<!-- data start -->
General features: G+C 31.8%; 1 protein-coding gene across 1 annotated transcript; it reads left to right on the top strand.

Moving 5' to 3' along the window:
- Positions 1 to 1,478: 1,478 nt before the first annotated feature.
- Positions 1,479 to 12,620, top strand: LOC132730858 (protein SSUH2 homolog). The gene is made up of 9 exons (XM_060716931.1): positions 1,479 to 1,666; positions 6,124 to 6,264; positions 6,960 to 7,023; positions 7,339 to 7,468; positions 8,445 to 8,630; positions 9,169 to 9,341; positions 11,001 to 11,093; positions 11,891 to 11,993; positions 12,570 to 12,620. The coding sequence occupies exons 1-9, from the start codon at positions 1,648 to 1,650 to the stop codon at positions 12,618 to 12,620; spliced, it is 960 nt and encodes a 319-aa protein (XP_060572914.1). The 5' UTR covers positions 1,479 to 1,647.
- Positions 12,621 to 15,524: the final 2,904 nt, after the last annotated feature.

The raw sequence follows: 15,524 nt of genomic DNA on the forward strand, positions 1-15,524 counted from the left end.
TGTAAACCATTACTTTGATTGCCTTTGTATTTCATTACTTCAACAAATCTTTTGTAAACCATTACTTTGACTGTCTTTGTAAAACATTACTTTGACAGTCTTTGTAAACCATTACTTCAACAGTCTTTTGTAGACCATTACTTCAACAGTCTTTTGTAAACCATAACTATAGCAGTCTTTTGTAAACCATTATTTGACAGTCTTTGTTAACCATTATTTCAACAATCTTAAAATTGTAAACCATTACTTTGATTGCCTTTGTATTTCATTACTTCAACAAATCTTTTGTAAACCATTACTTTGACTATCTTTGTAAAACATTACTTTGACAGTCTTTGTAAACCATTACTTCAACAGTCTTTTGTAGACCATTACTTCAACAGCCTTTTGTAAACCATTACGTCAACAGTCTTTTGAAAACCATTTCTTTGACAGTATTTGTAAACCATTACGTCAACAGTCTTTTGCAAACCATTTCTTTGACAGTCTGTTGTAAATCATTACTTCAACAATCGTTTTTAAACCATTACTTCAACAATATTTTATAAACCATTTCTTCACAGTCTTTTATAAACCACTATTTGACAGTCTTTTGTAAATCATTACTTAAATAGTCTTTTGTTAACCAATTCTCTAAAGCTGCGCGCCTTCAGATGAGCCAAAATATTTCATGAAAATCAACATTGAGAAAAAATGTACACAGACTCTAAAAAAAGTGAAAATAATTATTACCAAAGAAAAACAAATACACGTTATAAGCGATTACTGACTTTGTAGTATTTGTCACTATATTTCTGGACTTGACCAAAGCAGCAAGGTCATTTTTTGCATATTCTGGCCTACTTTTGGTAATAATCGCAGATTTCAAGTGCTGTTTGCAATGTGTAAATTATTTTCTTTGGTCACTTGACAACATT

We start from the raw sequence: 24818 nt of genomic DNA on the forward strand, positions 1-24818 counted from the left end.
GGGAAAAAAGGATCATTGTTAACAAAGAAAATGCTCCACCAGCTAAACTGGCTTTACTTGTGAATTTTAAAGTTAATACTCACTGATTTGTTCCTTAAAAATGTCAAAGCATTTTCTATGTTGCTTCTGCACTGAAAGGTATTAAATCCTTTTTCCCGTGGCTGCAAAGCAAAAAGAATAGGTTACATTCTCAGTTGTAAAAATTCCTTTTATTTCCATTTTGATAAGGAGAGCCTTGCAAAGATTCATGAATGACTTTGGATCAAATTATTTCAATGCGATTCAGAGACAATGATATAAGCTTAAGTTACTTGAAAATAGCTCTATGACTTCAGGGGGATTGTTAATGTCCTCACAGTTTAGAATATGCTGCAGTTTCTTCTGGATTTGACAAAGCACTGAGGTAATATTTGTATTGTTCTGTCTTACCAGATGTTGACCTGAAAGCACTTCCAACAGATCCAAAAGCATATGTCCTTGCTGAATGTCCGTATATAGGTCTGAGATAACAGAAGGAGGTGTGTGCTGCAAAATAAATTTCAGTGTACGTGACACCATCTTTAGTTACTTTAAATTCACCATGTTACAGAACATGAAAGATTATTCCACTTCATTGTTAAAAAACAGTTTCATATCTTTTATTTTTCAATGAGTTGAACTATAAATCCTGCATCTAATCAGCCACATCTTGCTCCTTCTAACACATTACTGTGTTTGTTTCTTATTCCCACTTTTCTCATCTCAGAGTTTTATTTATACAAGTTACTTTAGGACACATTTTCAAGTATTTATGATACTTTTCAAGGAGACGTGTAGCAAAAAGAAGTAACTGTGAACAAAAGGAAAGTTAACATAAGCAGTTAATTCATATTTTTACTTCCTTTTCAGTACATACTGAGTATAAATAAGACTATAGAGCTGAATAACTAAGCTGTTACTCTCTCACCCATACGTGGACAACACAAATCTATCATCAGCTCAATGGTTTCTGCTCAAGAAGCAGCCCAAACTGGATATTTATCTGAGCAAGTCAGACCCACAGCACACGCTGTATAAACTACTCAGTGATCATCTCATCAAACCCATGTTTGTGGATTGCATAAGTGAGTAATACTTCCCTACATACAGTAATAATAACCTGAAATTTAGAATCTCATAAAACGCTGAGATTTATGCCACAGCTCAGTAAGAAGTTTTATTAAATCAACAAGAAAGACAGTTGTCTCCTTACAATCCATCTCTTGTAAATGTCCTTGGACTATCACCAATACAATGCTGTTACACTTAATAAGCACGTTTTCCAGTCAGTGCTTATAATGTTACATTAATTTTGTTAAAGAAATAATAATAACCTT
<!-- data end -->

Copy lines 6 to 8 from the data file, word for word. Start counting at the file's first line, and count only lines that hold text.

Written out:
The raw sequence follows: 15,524 nt of genomic DNA on the forward strand, positions 1-15,524 counted from the left end.
TGTAAACCATTACTTTGATTGCCTTTGTATTTCATTACTTCAACAAATCTTTTGTAAACCATTACTTTGACTGTCTTTGTAAAACATTACTTTGACAGTCTTTGTAAACCATTACTTCAACAGTCTTTTGTAGACCATTACTTCAACAGTCTTTTGTAAACCATAACTATAGCAGTCTTTTGTAAACCATTATTTGACAGTCTTTGTTAACCATTATTTCAACAATCTTAAAATTGTAAACCATTACTTTGATTGCCTTTGTATTTCATTACTTCAACAAATCTTTTGTAAACCATTACTTTGACTATCTTTGTAAAACATTACTTTGACAGTCTTTGTAAACCATTACTTCAACAGTCTTTTGTAGACCATTACTTCAACAGCCTTTTGTAAACCATTACGTCAACAGTCTTTTGAAAACCATTTCTTTGACAGTATTTGTAAACCATTACGTCAACAGTCTTTTGCAAACCATTTCTTTGACAGTCTGTTGTAAATCATTACTTCAACAATCGTTTTTAAACCATTACTTCAACAATATTTTATAAACCATTTCTTCACAGTCTTTTATAAACCACTATTTGACAGTCTTTTGTAAATCATTACTTAAATAGTCTTTTGTTAACCAATTCTCTAAAGCTGCGCGCCTTCAGATGAGCCAAAATATTTCATGAAAATCAACATTGAGAAAAAATGTACACAGACTCTAAAAAAAGTGAAAATAATTATTACCAAAGAAAAACAAATACACGTTATAAGCGATTACTGACTTTGTAGTATTTGTCACTATATTTCTGGACTTGACCAAAGCAGCAAGGTCATTTTTTGCATATTCTGGCCTACTTTTGGTAATAATCGCAGATTTCAAGTGCTGTTTGCAATGTGTAAATTATTTTCTTTGGTCACTTGACAACATT

We start from the raw sequence: 24818 nt of genomic DNA on the forward strand, positions 1-24818 counted from the left end.